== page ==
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Falcone’s Harbinger Hedge Fund Said to Borrow $190 Million at 15% Interest

Phil Falcone’s hedge fund, which tumbled by almost half last year because of a troubled wireless venture, is paying a 15 percent interest rate for a $190 million loan, almost triple what the riskiest corporate borrowers pay, said two people with knowledge of the loan.

The billionaire borrowed the money from Jefferies Group Inc. (JEF) after paying off a $400 million loan from UBS AG on Jan. 30. Falcone got $160 million from New York-based Jefferies after fees, and will pay an annualized rate of 15 percent on the loan, which matures on Oct. 31, according to the people, who asked not to be named because the fund is private. Interest on the loan will be paid monthly.

Junk-rated companies paid 5.15 percentage points more than the three-month London interbank offered rate at the end of January, according to Standard & Poor’s Leveraged Commentary & Data. The benchmark was 0.39 percent yesterday. The average annual rate for credit card borrowers is 14.9 percent, according to a Feb. 1 report published by CreditCards.com.

The premium Falcone’s hedge fund must pay to borrow money illustrates just how risky lenders view his biggest wager. His main Harbinger Capital Partners Master Fund I has more than 60 percent of its assets invested in LightSquared Inc., a Reston, Virginia-based firm that plans to build out a network offering high-speed data service to as many as 260 million people.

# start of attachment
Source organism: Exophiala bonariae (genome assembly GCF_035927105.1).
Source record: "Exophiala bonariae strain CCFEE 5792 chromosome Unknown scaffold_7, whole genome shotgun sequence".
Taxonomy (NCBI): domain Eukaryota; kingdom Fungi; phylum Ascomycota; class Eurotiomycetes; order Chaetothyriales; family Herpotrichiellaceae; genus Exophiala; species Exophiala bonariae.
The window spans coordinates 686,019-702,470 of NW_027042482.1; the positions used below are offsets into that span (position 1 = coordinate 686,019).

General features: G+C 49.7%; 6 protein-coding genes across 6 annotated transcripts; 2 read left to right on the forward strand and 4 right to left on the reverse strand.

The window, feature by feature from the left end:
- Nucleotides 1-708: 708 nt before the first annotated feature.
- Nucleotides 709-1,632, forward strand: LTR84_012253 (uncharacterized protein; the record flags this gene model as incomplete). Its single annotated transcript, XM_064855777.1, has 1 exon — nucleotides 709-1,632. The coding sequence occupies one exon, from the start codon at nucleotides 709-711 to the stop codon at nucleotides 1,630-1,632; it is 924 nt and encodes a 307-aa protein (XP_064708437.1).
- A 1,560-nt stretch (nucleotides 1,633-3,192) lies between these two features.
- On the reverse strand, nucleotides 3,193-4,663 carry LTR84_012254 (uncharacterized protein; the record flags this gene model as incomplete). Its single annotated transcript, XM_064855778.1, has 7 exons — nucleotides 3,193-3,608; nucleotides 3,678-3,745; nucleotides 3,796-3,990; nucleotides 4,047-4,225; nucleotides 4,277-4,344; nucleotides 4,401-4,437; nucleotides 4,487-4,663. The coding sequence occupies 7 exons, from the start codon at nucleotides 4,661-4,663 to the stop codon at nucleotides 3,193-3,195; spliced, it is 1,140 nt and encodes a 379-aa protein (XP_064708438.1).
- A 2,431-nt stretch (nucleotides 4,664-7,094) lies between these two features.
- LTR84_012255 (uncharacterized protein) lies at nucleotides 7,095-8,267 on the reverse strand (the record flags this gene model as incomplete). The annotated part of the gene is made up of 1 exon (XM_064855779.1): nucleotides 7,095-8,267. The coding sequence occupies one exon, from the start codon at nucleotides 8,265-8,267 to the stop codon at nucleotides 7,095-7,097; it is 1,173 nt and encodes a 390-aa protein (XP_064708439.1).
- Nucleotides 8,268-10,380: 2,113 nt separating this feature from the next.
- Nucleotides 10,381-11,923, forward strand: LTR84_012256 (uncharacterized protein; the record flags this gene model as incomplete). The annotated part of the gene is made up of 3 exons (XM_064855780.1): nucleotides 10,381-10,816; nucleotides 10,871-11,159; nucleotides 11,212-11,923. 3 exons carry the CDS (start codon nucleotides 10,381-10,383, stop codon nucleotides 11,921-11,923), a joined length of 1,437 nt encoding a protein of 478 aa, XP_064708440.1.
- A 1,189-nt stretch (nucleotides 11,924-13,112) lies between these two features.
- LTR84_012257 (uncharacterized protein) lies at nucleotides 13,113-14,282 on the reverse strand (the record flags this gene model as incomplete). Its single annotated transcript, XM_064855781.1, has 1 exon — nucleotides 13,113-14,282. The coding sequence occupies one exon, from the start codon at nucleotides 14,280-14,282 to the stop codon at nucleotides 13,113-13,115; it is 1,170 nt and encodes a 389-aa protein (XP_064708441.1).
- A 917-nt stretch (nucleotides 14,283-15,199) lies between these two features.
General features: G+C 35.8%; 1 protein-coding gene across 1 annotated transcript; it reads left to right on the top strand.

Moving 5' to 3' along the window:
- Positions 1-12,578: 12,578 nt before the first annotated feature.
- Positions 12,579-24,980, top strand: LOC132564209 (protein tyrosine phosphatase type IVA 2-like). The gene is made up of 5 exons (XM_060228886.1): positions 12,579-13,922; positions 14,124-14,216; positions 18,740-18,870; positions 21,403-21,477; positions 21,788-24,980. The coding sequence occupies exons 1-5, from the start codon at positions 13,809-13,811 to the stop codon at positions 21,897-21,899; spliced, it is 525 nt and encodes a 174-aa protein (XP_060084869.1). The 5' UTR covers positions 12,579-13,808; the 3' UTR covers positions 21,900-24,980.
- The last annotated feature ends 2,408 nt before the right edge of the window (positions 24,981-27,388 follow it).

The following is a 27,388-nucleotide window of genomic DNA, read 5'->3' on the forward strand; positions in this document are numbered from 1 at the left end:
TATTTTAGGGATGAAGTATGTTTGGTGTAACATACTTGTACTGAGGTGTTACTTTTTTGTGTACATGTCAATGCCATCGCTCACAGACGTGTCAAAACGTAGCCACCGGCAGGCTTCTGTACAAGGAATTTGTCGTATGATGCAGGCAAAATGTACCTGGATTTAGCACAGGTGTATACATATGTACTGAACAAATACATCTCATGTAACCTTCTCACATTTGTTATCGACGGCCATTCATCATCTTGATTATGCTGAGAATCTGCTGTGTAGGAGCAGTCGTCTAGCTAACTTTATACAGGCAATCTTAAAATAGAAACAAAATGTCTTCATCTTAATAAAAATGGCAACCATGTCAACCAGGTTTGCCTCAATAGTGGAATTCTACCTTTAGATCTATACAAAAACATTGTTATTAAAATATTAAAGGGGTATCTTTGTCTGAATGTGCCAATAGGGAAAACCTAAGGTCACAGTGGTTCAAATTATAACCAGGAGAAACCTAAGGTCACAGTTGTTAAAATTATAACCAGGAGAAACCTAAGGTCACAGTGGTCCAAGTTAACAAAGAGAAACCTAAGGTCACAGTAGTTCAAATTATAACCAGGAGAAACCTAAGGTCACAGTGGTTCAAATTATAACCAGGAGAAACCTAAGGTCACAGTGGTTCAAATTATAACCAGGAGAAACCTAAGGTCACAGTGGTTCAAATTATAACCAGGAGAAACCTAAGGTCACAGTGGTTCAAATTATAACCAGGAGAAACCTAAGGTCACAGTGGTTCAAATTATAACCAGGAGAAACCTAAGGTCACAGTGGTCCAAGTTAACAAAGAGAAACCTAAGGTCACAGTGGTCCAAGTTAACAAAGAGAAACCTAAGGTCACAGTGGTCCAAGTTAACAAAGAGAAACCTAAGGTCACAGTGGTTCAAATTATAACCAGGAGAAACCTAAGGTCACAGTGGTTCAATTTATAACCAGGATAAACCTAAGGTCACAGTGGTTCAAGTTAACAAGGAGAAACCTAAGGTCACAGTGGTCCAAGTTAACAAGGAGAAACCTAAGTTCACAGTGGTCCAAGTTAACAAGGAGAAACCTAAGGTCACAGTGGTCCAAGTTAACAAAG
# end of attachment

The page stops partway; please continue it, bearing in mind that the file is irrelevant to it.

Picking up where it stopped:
Source: APCO Worldwide via Bloomberg

Phil Falcone, founder of Harbinger Capital Partners. Close

Phil Falcone, founder of Harbinger Capital Partners.

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Source: APCO Worldwide via Bloomberg

Phil Falcone, founder of Harbinger Capital Partners.

LightSquared is awaiting final clearance from the Federal Communications Commission as regulators weigh test results that show the service’s signals disrupt global-positioning system equipment used by cars, tractors, boats and planes.

Ferrous Resources

LightSquared argues that technical solutions exist to resolve the interference and GPS manufacturers should have planned to accommodate the firm’s use of the spectrum.

Lew Phelps, a spokesman for Harbinger, and Richard Khaleel, a Jefferies spokesman, declined to comment.

The loan is backed by the fund’s assets, according to the people, including a 27 percent stake in Ferrous Resources Ltd., an iron-ore producer in Brazil. If any assets are sold, Jefferies gets paid first, according to the people, and the lender has the right to help sell some of the assets at an agreed upon minimum price.

The Harbinger fund will make a prepayment of $47.5 million on April 30 and another of the same amount on July 31, according to the people.

While Harbinger is cutting its borrowing by half, the rate is higher than for its UBS loan, which was issued on July 28, 2010 at 95 cents on the dollar with a 10 percent annual interest rate, according to the Harbinger Capital Partners 2010 audited financial statement.

Harbinger, which managed $4 billion at the end of last year, down from a peak of $26 billion in mid-2008, has sunk about $3 billion into LightSquared. The fund wrote down the position by 59 percent last year because of the uncertainty over whether LightSquared would receive final approval from the FCC.

To contact the reporters on this story: Katherine Burton in New York at kburton@bloomberg.net; Anthony Effinger in Portland at aeffinger@bloomberg.net

To contact the editor responsible for this story: Christian Baumgaertel at cbaumgaertel@bloomberg.net

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